The rains have arrived in Pune. No, not the heavy monsoon showers one experiences in Mumbai, but the characteristic Puneri drizzle [pir-pir] with a shower once in a while. Whilst on my evening walk on ITI Road in Aundh last evening I was suddenly caught unawares by one of these sporadic showers so I ducked into the nearest shelter I could find – the basement of the Ozone Mall where I discovered a sweet shop called Kadhai. The brisk walk, the rainy season and the tempting array of sweets and savories on display made my mouth water and created an appetite in me, and I was wondering what to eat, when I discovered one of my favorite sweets “Malpua” displayed on the Menu Chart hung on the wall. This was indeed a pleasant surprise [since one doesn’t get to see much of Malpua in Pune] and brought back nostalgic mouthwatering memories of the delicious Malpua-Kheer we savored and devoured with gusto as a nourishing wholesome breakfast after bouts of heavy exercise on cold winter Sunday mornings long back in Banaras. Those were indeed the good old gastronomic days of high calorie energizing winter breakfasts like Malpua-Kheer and piping hot Jalebi or Lavang Lata with freshly boiled thick creamy Doodh [Milk] dipped and eaten the same way as one eats khari biscuits with Irani Chai.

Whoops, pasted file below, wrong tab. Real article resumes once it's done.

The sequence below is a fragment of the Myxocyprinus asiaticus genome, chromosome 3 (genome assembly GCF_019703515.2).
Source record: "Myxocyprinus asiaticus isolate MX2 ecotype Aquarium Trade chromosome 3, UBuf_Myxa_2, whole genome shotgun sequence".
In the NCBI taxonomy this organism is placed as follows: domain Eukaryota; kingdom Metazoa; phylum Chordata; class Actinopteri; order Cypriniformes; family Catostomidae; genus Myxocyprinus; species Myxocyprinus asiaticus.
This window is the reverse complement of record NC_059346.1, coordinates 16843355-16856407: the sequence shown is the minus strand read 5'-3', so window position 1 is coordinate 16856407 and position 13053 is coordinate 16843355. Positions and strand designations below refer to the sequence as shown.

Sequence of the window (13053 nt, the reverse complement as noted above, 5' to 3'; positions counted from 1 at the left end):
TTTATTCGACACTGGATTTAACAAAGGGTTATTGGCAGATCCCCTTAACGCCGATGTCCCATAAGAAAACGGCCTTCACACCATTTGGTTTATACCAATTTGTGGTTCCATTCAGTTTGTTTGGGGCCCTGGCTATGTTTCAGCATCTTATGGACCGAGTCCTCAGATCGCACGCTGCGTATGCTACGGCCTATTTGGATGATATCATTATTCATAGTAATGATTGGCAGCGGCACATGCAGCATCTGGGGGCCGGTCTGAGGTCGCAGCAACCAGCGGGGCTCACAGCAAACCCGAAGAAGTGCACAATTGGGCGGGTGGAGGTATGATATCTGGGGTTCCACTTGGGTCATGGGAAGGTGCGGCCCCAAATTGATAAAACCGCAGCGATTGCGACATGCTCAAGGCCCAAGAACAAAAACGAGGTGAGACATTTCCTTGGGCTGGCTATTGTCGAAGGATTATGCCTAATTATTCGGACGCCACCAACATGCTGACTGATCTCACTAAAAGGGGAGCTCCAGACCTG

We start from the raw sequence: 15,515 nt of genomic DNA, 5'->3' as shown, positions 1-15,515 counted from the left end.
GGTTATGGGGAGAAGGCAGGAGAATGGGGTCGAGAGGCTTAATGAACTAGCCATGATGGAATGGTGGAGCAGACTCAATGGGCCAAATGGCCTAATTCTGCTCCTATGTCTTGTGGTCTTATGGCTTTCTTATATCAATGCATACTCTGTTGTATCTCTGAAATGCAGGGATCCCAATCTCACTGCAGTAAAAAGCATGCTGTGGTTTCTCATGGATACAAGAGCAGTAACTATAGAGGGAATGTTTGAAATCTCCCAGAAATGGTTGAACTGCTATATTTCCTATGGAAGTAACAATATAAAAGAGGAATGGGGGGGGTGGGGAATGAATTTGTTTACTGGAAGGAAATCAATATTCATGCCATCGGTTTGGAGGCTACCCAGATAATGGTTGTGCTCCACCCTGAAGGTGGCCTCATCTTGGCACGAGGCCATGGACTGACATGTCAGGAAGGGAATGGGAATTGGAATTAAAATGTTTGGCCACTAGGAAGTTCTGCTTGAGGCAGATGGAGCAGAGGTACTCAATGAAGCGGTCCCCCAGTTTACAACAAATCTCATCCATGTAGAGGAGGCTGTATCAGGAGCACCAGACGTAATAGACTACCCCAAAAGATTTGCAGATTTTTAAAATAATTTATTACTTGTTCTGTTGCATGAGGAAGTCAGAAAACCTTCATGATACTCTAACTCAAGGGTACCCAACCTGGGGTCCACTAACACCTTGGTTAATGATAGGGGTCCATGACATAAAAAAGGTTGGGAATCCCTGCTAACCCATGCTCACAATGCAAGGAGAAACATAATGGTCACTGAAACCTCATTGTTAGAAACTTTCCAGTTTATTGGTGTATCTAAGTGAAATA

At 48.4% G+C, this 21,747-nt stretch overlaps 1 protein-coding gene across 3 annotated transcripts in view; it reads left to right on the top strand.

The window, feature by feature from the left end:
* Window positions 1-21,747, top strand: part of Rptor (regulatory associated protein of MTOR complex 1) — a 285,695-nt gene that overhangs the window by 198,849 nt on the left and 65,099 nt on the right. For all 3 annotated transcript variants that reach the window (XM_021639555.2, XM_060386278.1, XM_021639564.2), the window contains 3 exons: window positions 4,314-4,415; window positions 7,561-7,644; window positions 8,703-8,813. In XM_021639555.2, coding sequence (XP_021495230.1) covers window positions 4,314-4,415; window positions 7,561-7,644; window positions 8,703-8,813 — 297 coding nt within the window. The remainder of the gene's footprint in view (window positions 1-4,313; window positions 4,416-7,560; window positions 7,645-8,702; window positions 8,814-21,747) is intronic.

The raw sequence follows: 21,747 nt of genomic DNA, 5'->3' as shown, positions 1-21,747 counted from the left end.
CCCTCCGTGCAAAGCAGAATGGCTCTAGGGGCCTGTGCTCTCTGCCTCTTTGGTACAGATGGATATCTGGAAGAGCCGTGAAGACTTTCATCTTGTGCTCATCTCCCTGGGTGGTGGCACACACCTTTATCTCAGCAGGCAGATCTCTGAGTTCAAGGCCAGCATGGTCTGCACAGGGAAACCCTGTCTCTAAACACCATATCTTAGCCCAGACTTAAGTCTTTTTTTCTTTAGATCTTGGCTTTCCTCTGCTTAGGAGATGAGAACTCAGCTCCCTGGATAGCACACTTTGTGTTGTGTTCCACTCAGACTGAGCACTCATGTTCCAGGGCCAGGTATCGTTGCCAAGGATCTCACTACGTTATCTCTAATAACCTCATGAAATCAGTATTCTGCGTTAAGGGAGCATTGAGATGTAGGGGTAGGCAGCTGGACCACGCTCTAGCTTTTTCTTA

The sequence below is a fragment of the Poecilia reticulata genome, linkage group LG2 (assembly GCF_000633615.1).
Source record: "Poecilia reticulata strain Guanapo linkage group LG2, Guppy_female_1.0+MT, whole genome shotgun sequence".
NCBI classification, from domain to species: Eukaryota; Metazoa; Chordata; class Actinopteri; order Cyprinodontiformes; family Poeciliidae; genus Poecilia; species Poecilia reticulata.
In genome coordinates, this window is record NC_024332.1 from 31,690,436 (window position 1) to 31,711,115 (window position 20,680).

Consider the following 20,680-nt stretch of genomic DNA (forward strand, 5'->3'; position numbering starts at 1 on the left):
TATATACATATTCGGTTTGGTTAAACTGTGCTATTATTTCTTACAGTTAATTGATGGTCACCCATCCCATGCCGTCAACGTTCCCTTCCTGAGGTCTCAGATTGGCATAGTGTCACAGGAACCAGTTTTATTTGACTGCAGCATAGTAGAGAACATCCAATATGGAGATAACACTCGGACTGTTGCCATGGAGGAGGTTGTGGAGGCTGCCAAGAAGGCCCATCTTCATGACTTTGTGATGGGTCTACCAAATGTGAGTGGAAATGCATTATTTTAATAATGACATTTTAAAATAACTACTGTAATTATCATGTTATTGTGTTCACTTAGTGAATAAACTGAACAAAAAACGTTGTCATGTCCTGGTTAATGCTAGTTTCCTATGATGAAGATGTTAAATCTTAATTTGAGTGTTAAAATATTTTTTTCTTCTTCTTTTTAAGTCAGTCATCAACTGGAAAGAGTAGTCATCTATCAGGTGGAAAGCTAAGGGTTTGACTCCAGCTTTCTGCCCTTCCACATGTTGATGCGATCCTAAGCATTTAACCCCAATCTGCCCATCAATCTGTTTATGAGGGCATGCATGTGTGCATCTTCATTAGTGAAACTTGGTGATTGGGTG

I asked for Malpua and Kheer, but there was no Kheer, so I ordered a plate of Malpua and eagerly put a piece of the rich brown syrupy Malpua in my mouth. It was terrible – the Malpua tasted like boiled rubber drenched in sugar syrup. It did not melt in the mouth, or dissolve gracefully on the palate, but disintegrated into brittle fragments and left a stodgy aftertaste.